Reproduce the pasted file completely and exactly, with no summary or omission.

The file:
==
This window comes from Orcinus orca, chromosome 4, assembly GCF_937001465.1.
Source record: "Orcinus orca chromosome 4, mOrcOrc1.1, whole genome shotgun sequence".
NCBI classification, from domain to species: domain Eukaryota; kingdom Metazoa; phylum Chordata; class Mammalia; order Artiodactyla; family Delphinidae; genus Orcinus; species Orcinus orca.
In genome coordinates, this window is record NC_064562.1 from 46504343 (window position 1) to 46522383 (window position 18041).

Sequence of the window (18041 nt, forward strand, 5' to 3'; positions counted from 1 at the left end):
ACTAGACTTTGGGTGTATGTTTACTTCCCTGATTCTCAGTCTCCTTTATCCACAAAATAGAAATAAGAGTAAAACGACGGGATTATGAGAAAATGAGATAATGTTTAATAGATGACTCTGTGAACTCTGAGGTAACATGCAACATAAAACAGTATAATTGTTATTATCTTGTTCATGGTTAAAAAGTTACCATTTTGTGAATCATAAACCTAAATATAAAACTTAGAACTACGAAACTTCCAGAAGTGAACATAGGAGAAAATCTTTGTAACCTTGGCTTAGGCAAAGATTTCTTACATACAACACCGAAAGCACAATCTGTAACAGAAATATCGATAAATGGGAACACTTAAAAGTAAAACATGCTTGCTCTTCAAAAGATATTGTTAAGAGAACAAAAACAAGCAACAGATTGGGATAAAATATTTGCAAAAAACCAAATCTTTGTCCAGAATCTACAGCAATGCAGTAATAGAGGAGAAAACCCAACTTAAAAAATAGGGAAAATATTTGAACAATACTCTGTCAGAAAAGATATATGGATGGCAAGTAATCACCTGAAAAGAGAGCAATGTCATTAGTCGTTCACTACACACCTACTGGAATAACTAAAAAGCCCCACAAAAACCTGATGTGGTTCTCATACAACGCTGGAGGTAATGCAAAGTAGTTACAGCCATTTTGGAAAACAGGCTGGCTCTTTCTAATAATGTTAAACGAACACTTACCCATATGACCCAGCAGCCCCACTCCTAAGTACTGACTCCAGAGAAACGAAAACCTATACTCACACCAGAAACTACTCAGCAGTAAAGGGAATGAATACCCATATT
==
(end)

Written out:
This window comes from Orcinus orca, chromosome 4, assembly GCF_937001465.1.
Source record: "Orcinus orca chromosome 4, mOrcOrc1.1, whole genome shotgun sequence".
NCBI classification, from domain to species: domain Eukaryota; kingdom Metazoa; phylum Chordata; class Mammalia; order Artiodactyla; family Delphinidae; genus Orcinus; species Orcinus orca.
In genome coordinates, this window is record NC_064562.1 from 46504343 (window position 1) to 46522383 (window position 18041).

Sequence of the window (18041 nt, forward strand, 5' to 3'; positions counted from 1 at the left end):
ACTAGACTTTGGGTGTATGTTTACTTCCCTGATTCTCAGTCTCCTTTATCCACAAAATAGAAATAAGAGTAAAACGACGGGATTATGAGAAAATGAGATAATGTTTAATAGATGACTCTGTGAACTCTGAGGTAACATGCAACATAAAACAGTATAATTGTTATTATCTTGTTCATGGTTAAAAAGTTACCATTTTGTGAATCATAAACCTAAATATAAAACTTAGAACTACGAAACTTCCAGAAGTGAACATAGGAGAAAATCTTTGTAACCTTGGCTTAGGCAAAGATTTCTTACATACAACACCGAAAGCACAATCTGTAACAGAAATATCGATAAATGGGAACACTTAAAAGTAAAACATGCTTGCTCTTCAAAAGATATTGTTAAGAGAACAAAAACAAGCAACAGATTGGGATAAAATATTTGCAAAAAACCAAATCTTTGTCCAGAATCTACAGCAATGCAGTAATAGAGGAGAAAACCCAACTTAAAAAATAGGGAAAATATTTGAACAATACTCTGTCAGAAAAGATATATGGATGGCAAGTAATCACCTGAAAAGAGAGCAATGTCATTAGTCGTTCACTACACACCTACTGGAATAACTAAAAAGCCCCACAAAAACCTGATGTGGTTCTCATACAACGCTGGAGGTAATGCAAAGTAGTTACAGCCATTTTGGAAAACAGGCTGGCTCTTTCTAATAATGTTAAACGAACACTTACCCATATGACCCAGCAGCCCCACTCCTAAGTACTGACTCCAGAGAAACGAAAACCTATACTCACACCAGAAACTACTCAGCAGTAAAGGGAATGAATACCCATATT